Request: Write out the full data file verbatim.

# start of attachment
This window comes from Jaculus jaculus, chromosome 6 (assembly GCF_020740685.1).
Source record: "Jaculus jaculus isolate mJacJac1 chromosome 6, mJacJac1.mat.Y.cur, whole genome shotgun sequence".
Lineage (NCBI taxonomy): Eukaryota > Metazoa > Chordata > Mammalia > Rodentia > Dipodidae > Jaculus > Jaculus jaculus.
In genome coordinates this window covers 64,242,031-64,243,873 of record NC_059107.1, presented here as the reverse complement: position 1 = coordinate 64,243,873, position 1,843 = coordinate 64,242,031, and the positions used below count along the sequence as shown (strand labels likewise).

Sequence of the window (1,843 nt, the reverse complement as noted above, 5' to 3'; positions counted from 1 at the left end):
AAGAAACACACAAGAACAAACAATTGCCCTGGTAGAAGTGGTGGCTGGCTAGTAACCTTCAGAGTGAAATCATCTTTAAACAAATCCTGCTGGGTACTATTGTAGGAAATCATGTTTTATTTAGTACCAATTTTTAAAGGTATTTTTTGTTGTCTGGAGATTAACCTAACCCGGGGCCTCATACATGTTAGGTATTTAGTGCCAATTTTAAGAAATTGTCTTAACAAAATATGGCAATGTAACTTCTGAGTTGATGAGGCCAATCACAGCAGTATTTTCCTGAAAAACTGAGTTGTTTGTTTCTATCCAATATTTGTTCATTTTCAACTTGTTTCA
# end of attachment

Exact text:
This window comes from Jaculus jaculus, chromosome 6 (assembly GCF_020740685.1).
Source record: "Jaculus jaculus isolate mJacJac1 chromosome 6, mJacJac1.mat.Y.cur, whole genome shotgun sequence".
Lineage (NCBI taxonomy): Eukaryota > Metazoa > Chordata > Mammalia > Rodentia > Dipodidae > Jaculus > Jaculus jaculus.
In genome coordinates this window covers 64,242,031-64,243,873 of record NC_059107.1, presented here as the reverse complement: position 1 = coordinate 64,243,873, position 1,843 = coordinate 64,242,031, and the positions used below count along the sequence as shown (strand labels likewise).

Sequence of the window (1,843 nt, the reverse complement as noted above, 5' to 3'; positions counted from 1 at the left end):
AAGAAACACACAAGAACAAACAATTGCCCTGGTAGAAGTGGTGGCTGGCTAGTAACCTTCAGAGTGAAATCATCTTTAAACAAATCCTGCTGGGTACTATTGTAGGAAATCATGTTTTATTTAGTACCAATTTTTAAAGGTATTTTTTGTTGTCTGGAGATTAACCTAACCCGGGGCCTCATACATGTTAGGTATTTAGTGCCAATTTTAAGAAATTGTCTTAACAAAATATGGCAATGTAACTTCTGAGTTGATGAGGCCAATCACAGCAGTATTTTCCTGAAAAACTGAGTTGTTTGTTTCTATCCAATATTTGTTCATTTTCAACTTGTTTCA